Sony boss Howard Stringer takes a pay cut
Sony boss Howard Stringer took a 16% pay cut last year, the electronics and media giant announced at a shareholder meeting on Tuesday.
His salary and bonuses fell to 345m yen (£2.7m) - a drop from 408m yen a year earlier.
The fiscal year, which ended on 31 March, is Sony's third year of losses.
The company is still recovering from the damage to its factories, hit by the recent earthquake and tsunami, and from a series of security breaches.
Speaking at Sony's annual meeting in a Tokyo hotel, Mr Stringer praised PlayStation network gamers for coming back after the hacking attacks.
He said that up to 90% of subscribers have remained loyal to the network.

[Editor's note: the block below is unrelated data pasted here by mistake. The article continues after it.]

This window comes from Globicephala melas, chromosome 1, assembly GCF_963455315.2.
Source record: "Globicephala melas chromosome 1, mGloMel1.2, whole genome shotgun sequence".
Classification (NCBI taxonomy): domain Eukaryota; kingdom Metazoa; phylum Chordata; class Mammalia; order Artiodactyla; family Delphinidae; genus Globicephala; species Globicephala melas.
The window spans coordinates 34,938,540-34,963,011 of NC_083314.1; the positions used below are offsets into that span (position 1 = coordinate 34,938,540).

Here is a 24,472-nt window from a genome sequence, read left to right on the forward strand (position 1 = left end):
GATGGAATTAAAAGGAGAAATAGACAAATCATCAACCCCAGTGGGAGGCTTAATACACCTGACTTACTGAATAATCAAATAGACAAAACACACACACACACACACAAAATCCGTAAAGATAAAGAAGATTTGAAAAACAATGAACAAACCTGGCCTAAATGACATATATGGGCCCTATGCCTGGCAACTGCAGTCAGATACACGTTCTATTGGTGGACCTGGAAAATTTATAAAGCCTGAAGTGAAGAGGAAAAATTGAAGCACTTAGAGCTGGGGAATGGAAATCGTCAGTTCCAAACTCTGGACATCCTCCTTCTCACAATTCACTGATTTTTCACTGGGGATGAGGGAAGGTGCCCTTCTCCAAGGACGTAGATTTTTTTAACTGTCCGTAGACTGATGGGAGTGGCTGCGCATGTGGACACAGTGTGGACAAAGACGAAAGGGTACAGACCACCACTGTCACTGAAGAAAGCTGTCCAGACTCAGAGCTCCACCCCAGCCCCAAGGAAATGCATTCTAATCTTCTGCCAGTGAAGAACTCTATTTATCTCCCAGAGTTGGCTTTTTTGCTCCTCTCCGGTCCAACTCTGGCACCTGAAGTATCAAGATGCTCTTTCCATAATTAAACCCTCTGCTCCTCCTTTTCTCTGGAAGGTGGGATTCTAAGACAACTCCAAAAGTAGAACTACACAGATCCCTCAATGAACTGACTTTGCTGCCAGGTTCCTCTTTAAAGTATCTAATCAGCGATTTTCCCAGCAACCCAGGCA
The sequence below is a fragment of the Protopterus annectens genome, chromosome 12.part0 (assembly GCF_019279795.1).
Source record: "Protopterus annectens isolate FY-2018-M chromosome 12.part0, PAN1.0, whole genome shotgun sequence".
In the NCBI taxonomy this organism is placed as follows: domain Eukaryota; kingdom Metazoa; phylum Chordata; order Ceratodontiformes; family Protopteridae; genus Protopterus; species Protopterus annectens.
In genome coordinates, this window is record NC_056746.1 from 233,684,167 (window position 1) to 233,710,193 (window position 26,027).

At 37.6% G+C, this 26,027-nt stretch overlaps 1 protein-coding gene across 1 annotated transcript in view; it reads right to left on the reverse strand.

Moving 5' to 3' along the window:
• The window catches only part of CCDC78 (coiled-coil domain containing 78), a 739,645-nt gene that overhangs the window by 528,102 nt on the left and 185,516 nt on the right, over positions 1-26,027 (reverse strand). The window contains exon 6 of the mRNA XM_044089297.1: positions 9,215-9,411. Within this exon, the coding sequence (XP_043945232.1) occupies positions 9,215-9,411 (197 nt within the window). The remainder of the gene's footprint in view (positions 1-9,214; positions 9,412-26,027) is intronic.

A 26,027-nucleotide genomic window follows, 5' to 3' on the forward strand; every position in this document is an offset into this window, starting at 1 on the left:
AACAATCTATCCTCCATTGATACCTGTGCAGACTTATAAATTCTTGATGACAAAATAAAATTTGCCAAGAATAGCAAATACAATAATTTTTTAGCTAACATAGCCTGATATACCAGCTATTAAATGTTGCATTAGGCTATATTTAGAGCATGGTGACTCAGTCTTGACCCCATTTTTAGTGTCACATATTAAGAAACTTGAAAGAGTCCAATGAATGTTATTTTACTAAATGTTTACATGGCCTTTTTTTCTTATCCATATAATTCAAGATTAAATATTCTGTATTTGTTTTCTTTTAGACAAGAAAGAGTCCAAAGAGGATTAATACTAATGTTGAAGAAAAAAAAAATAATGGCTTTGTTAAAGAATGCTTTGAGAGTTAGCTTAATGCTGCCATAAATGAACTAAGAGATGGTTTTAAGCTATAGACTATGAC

Despite the chief executive's apology for the hacks, some shareholders appeared frustrated, with one person asking for Mr Stringer to step down.
The data breaches have made the company's stock price slide by 30% this year.
Hacker group Lulz Security claimed responsibility for the attacks.
But Mr Stringer seemed positive about the firm's future.
"Our brand perception, you'll be happy to know, is clearly improving again," he said.
"My foremost responsibility to the board and all of you is to further advance the transformation process, firmly establish Sony's position as a global product, content and service leader in the networked digital era and ensure our continued development and growth," he added.
According to the company's estimates, the attacks will cost it 14bn yen (£108m) in increased customer support costs, welcome-back packages, legal fees, lower sales and measures to strengthen security.